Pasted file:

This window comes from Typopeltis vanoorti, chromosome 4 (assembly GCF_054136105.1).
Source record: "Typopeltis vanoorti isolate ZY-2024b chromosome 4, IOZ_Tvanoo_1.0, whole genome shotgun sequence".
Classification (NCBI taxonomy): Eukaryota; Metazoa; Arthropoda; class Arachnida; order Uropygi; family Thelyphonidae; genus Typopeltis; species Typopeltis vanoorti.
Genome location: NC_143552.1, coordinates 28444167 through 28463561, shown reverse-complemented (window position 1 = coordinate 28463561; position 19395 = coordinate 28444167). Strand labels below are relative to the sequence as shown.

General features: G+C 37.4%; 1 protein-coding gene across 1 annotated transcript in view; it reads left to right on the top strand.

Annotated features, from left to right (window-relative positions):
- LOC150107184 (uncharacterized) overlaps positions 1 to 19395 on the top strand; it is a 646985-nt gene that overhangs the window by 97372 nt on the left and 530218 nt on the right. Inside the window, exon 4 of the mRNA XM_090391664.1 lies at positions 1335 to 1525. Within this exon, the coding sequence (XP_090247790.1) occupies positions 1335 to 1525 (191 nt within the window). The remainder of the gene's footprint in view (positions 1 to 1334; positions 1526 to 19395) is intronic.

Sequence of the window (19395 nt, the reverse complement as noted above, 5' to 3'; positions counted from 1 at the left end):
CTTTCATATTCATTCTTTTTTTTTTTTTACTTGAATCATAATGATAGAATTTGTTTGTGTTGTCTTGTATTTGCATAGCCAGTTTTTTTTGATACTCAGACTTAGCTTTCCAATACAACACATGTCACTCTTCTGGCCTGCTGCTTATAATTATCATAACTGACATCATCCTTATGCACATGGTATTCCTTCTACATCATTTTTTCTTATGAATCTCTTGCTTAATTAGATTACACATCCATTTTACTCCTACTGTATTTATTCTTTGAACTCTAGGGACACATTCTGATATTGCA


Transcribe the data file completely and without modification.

This window comes from Typopeltis vanoorti, chromosome 4 (assembly GCF_054136105.1).
Source record: "Typopeltis vanoorti isolate ZY-2024b chromosome 4, IOZ_Tvanoo_1.0, whole genome shotgun sequence".
Classification (NCBI taxonomy): Eukaryota; Metazoa; Arthropoda; class Arachnida; order Uropygi; family Thelyphonidae; genus Typopeltis; species Typopeltis vanoorti.
Genome location: NC_143552.1, coordinates 28444167 through 28463561, shown reverse-complemented (window position 1 = coordinate 28463561; position 19395 = coordinate 28444167). Strand labels below are relative to the sequence as shown.

General features: G+C 37.4%; 1 protein-coding gene across 1 annotated transcript in view; it reads left to right on the top strand.

Annotated features, from left to right (window-relative positions):
- LOC150107184 (uncharacterized) overlaps positions 1 to 19395 on the top strand; it is a 646985-nt gene that overhangs the window by 97372 nt on the left and 530218 nt on the right. Inside the window, exon 4 of the mRNA XM_090391664.1 lies at positions 1335 to 1525. Within this exon, the coding sequence (XP_090247790.1) occupies positions 1335 to 1525 (191 nt within the window). The remainder of the gene's footprint in view (positions 1 to 1334; positions 1526 to 19395) is intronic.

Sequence of the window (19395 nt, the reverse complement as noted above, 5' to 3'; positions counted from 1 at the left end):
CTTTCATATTCATTCTTTTTTTTTTTTTACTTGAATCATAATGATAGAATTTGTTTGTGTTGTCTTGTATTTGCATAGCCAGTTTTTTTTGATACTCAGACTTAGCTTTCCAATACAACACATGTCACTCTTCTGGCCTGCTGCTTATAATTATCATAACTGACATCATCCTTATGCACATGGTATTCCTTCTACATCATTTTTTCTTATGAATCTCTTGCTTAATTAGATTACACATCCATTTTACTCCTACTGTATTTATTCTTTGAACTCTAGGGACACATTCTGATATTGCA